With a school age child and an Assistant Headteacher wife I have found myself at school shows with increasing regularity and find that mostly I love them.
Tonight was a Primary School rendition of Return of the Golden Slipper. Apart from the wonderful collective human endeavor, enthusiasm and energy, what makes the show fascinating is watching the acting. With the oldest performers just 11, with very few of them having been trained and all of them just there because they happen to go to that school not because they passed an audition, you see a great range of performers.
There are the kids who are just great and confident with it, which is heartwarming; those that would be great if they were just more confident, which is heartrending; those who are technically efficient but not great; those who aren’t very good but are very charismatic and know that a bit; those who are compelling but don’t know it; those that are at sea in their own bodies; those who are concentrating so hard you think they will burst; those who aren’t really there at all; those who are so acutely aware they are there that you feel guilty for looking at them and avert your gaze; those who are lost until the bit they know, then they’re great and then they are lost again; those who are as concerned with each others performance as their own; those mouthing the other lines as they wait for theirs and those that have one line they know is great, they nail it, we laugh and you know they want to punch the air.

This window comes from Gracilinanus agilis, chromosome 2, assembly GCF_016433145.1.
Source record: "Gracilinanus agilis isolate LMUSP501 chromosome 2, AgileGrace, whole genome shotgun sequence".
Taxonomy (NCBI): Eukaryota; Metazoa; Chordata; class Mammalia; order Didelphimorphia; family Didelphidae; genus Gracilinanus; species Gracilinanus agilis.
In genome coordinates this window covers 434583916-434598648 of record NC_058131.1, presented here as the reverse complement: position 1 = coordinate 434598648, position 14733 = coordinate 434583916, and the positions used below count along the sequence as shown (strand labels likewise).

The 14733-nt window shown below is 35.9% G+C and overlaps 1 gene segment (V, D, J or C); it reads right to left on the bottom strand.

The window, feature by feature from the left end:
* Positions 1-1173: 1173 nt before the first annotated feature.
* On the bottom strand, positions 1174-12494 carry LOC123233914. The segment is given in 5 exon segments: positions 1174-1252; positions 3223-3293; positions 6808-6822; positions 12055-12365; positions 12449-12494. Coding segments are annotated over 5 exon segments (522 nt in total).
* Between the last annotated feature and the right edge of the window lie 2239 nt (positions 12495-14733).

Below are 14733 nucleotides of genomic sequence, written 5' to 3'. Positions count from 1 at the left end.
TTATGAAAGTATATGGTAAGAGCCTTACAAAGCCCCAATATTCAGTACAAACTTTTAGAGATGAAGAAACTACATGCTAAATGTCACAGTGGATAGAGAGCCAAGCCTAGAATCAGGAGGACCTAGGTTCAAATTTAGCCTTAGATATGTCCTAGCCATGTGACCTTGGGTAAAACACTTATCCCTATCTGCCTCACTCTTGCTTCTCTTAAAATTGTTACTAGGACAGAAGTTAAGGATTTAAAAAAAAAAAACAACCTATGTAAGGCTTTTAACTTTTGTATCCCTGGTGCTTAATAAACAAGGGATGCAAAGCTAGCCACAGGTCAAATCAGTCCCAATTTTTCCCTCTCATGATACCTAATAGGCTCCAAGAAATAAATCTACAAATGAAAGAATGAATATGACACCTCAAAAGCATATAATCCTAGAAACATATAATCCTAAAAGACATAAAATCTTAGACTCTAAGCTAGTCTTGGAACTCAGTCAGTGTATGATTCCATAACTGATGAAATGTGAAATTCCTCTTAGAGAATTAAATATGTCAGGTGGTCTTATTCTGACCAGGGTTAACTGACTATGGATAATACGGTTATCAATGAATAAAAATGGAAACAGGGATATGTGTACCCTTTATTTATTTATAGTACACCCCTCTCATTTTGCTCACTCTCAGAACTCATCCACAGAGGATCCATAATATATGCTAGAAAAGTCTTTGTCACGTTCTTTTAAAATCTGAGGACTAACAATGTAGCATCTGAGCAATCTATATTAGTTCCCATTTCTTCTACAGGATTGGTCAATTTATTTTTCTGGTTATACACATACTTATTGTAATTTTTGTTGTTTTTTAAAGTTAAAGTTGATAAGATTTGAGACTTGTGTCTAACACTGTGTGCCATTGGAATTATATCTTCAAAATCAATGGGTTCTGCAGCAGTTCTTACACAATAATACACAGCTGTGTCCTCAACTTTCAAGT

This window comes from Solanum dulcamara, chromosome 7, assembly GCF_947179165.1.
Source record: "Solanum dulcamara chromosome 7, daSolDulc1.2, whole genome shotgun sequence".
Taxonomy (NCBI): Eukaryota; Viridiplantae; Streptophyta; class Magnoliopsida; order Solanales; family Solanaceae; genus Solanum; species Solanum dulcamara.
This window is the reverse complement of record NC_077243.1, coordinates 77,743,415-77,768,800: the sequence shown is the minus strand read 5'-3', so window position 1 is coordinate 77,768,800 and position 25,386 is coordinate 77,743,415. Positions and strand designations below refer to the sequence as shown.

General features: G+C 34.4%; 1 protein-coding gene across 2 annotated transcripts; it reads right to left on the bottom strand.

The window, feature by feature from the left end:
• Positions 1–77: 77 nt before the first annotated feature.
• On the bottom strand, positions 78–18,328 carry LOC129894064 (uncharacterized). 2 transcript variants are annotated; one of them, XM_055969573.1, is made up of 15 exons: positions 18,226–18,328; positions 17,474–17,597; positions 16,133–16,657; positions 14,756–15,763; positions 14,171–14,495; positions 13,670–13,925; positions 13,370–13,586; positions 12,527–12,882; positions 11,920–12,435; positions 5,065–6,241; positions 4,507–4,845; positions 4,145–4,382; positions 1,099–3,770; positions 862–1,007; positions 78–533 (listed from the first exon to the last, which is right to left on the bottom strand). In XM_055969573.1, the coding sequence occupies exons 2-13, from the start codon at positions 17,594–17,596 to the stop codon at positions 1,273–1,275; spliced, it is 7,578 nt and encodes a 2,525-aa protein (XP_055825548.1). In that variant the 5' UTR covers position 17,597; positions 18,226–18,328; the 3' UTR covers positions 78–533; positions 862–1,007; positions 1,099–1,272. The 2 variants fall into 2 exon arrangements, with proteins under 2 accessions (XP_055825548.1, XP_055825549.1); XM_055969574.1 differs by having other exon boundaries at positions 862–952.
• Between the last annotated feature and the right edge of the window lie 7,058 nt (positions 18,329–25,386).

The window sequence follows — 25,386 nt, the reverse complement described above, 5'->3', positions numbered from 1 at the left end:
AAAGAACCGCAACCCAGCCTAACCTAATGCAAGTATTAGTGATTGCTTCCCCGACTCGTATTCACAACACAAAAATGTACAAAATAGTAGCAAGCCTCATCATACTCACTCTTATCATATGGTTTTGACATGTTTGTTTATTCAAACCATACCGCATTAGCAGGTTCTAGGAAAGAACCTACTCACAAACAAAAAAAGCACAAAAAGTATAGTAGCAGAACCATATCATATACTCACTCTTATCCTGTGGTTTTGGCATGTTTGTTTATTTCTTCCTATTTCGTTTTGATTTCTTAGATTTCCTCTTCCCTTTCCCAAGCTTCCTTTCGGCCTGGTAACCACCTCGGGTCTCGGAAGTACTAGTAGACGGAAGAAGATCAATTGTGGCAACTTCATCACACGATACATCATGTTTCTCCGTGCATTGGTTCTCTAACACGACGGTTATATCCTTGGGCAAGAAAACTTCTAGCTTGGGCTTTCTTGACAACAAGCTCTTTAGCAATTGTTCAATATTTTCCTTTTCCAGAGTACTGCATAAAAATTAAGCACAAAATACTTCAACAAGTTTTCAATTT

I love these kind of school plays. Not only are they great fun, they provoke me to think afresh about acting and performance and why it’s so brilliant to be there on either side of the footlights.